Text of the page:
Wealth Management Is More than Just Managing Investments - EPAM
Investment circles and social banking
In almost every modern digital experience in which users interact daily, there is a social dimension – either as the basis of the entire experience (Facebook, WhatsApp, Instagram, …) or as a critical tool in forming opinion, rating services or providing advice (too many to name!)
And yet, in banking this is not the case. In what is almost the most critical service that any client will consume, their financial health and wellbeing is often entrusted entirely to a single entity with no systematic access to second opinion, diverse input or any kind of alternative assessment at all.
Our work with a wide variety of clients has shown that there are numerous cases where a group has a valid part to play in collaborating on financial matters from UHNW investments to payment wallets for children, with everything in between.
We have concentrated on two diverse scenarios to visualise how a set of basic financial products could be integrated with a social activity and group collaboration on shared accounts with feedback, interaction and advice built into the interaction:
1) Nou Gold – Superyacht rental with social interaction on shared deposits, subsidiary accounts, spending oversight; investment integration and group interaction for advice. A shared deposit account is established and initially funded by a group who wish to organise the trip; group members share access and are visible to each other through the banking app. Supplementary accounts and cards (basic pre-paid “wallets”) are issued to crew members who are empowered to spend within certain limits. The environmental impact could be monitored and offset using appropriate investments, linked together in a single holistic banking experience;
Social elements in Wealth Management context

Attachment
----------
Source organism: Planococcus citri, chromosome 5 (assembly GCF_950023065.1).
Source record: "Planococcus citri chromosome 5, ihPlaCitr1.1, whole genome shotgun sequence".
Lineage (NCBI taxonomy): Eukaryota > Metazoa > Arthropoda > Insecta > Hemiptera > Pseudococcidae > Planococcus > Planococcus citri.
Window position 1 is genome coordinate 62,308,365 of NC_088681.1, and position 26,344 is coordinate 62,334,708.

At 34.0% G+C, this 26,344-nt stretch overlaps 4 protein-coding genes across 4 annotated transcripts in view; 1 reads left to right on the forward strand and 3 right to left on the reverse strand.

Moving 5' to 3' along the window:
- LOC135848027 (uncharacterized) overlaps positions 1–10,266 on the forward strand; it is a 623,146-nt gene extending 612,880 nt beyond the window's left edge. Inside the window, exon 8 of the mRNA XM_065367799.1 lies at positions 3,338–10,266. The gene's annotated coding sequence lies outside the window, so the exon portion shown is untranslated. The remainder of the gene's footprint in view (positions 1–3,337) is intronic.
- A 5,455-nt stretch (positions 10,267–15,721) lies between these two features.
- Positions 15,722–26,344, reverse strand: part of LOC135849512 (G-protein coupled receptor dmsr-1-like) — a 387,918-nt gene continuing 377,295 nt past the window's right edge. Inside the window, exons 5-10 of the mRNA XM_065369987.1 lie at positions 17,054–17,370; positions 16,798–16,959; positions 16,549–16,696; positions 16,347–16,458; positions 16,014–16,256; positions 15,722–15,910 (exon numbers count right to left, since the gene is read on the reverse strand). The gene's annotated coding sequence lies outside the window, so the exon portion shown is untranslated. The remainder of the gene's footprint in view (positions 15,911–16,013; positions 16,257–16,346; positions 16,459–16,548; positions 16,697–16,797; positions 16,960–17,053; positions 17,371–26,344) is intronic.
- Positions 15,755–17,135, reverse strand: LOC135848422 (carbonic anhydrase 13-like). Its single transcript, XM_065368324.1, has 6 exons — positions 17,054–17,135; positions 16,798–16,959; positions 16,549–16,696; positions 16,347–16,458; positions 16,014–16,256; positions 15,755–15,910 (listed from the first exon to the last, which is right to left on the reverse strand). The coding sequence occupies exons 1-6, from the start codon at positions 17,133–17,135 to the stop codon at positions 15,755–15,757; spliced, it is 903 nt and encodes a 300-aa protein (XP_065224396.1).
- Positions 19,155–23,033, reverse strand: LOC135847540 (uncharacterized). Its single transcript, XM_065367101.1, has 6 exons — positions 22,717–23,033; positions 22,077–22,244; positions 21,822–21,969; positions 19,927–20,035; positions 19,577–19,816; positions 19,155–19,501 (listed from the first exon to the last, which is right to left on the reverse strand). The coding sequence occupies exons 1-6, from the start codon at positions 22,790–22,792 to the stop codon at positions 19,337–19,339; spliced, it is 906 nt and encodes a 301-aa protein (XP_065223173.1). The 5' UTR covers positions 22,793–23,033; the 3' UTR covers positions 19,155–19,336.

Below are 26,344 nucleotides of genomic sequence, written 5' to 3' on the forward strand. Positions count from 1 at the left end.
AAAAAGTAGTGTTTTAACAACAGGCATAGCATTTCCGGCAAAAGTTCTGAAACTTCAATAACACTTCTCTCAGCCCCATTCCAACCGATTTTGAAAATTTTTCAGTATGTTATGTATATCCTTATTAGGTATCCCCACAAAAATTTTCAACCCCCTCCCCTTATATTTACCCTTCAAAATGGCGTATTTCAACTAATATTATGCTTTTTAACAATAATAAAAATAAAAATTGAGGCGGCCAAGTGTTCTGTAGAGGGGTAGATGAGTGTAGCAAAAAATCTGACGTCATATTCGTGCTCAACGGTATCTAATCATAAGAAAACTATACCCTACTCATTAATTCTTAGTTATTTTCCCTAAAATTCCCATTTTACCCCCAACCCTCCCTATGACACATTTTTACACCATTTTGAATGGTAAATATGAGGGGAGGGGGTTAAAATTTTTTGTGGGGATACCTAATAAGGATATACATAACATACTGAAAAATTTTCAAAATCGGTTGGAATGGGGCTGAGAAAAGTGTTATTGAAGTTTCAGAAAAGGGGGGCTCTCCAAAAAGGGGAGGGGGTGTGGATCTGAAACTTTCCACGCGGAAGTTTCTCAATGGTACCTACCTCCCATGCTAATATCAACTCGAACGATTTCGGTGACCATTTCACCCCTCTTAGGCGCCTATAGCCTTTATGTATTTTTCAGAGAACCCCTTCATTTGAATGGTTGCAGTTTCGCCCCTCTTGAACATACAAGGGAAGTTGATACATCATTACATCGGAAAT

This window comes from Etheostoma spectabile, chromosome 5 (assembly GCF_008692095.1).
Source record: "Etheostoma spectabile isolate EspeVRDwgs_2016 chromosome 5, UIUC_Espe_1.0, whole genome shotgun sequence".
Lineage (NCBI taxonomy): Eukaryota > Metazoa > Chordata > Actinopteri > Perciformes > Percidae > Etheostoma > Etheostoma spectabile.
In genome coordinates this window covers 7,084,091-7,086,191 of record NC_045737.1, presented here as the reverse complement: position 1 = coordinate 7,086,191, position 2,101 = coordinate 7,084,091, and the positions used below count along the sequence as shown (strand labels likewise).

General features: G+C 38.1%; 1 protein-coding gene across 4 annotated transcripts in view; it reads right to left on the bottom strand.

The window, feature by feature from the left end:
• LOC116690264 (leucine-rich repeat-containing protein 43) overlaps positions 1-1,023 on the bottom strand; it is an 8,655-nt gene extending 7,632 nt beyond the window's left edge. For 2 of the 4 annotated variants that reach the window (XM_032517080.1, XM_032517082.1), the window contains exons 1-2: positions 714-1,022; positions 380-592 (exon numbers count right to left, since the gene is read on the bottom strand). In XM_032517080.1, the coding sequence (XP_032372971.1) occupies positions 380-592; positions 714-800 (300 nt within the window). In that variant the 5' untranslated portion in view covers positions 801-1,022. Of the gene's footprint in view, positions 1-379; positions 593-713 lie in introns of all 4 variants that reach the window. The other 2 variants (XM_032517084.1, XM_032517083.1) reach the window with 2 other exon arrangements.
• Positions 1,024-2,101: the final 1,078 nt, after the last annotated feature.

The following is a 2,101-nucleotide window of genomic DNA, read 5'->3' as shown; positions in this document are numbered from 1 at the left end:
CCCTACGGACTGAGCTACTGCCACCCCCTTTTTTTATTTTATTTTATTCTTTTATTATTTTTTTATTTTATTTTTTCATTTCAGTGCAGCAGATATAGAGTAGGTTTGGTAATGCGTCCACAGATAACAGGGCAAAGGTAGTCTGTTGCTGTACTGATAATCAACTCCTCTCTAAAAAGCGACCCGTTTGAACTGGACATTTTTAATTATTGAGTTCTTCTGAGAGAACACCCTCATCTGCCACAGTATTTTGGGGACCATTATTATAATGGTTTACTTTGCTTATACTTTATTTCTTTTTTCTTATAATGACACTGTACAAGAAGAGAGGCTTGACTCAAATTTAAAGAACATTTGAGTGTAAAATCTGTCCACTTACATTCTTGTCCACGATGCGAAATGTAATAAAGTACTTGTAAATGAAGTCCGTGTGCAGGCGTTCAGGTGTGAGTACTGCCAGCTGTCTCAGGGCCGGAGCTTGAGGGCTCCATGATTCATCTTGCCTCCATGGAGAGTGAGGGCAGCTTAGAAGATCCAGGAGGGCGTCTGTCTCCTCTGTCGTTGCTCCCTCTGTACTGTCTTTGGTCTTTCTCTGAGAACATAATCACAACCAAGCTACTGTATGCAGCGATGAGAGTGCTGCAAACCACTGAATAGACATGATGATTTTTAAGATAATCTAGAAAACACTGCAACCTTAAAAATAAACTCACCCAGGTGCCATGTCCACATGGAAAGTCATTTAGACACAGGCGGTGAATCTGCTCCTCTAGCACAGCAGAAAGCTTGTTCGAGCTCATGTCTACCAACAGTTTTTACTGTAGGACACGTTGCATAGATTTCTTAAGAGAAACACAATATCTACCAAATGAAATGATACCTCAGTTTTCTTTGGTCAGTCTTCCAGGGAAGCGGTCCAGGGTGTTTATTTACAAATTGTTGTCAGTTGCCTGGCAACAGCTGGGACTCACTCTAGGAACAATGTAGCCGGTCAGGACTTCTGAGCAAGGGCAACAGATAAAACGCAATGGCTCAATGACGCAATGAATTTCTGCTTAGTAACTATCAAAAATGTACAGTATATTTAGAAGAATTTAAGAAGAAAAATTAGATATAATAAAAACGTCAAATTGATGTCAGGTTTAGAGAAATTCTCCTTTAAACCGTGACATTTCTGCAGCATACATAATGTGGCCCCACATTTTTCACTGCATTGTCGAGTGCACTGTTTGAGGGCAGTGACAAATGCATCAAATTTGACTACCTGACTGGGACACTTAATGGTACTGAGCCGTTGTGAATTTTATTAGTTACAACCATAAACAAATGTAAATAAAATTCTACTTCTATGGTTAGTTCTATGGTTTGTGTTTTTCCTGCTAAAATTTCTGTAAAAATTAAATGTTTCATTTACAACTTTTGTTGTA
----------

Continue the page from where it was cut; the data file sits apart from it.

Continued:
2) Nou Family – taking the exact same products and concepts, the experience could also be applied to a family’s accounts with parents having individual and joint accounts, children being issued with basic savings and spending accounts and cards, social interaction between family members and advice via bank-authorised “influencers” and environment and social responsibility made transparent via spending analysis and evaluation of the family’s carbon footprint. Investments and education are also linked into the combined experience.
Advisor tools and actionable events
The typical advisor has a fragmented landscape of tools and with overlapping features, disconnected interfaces and an often manual process environment. Many applications and duplicate data entry are common, leading to delays, operational risk and both direct and indirect client impact.
At the same time, the advisor is buried with data from which personalised client insight and recommendations must be drawn but lacks the capacity to do this reliably at scale. What is needed are tools that support he advisory process, automating manual processes and robotic decision-making while analysing the constant stream of data to identify and propagate actionable events requiring advisor attention.
Advisor tools and actionable events
Our work with many different clients has informed our view that all content presented to clients and advisors should have value – and where action is required, that action should be supported in context with a relevant call to action.
It is clear that not every bank is able to replace their entire technology landscape to support a new interaction paradigm – and nor should they be required to do so. The technologies exist today to allow the required insight to be drawn from most applications. What is needed is a deep understanding of what has value and will contribute to efficiency, transparency and a reduction in complexity. The organisation can focus on the relevant integrations and experience in an iterative way, incrementally driving true transformation of the advisory process.
Digital transformation of the client experience, advisor tools and core processing platforms is clearly a major undertaking for any bank, whatever the starting point. It can feel like boiling the ocean and almost that nothing is done until everything is done.
We believe, though, that the experience of all users – client and advisor – can be gradually improved by a series of individual changes. What is needed is a clear understanding of what is working and what is not in the current state; what are the pain points and friction areas? It is useful to have an “ideal” target state in mind and to identify and prioritise small improvements against their potential to move in this direction.
The transformation journey can then begin as a series of small, practical and achievable steps, allowing for adjustment along the way, rather than a monolithic roadmap that must be defined in its entirety at the start.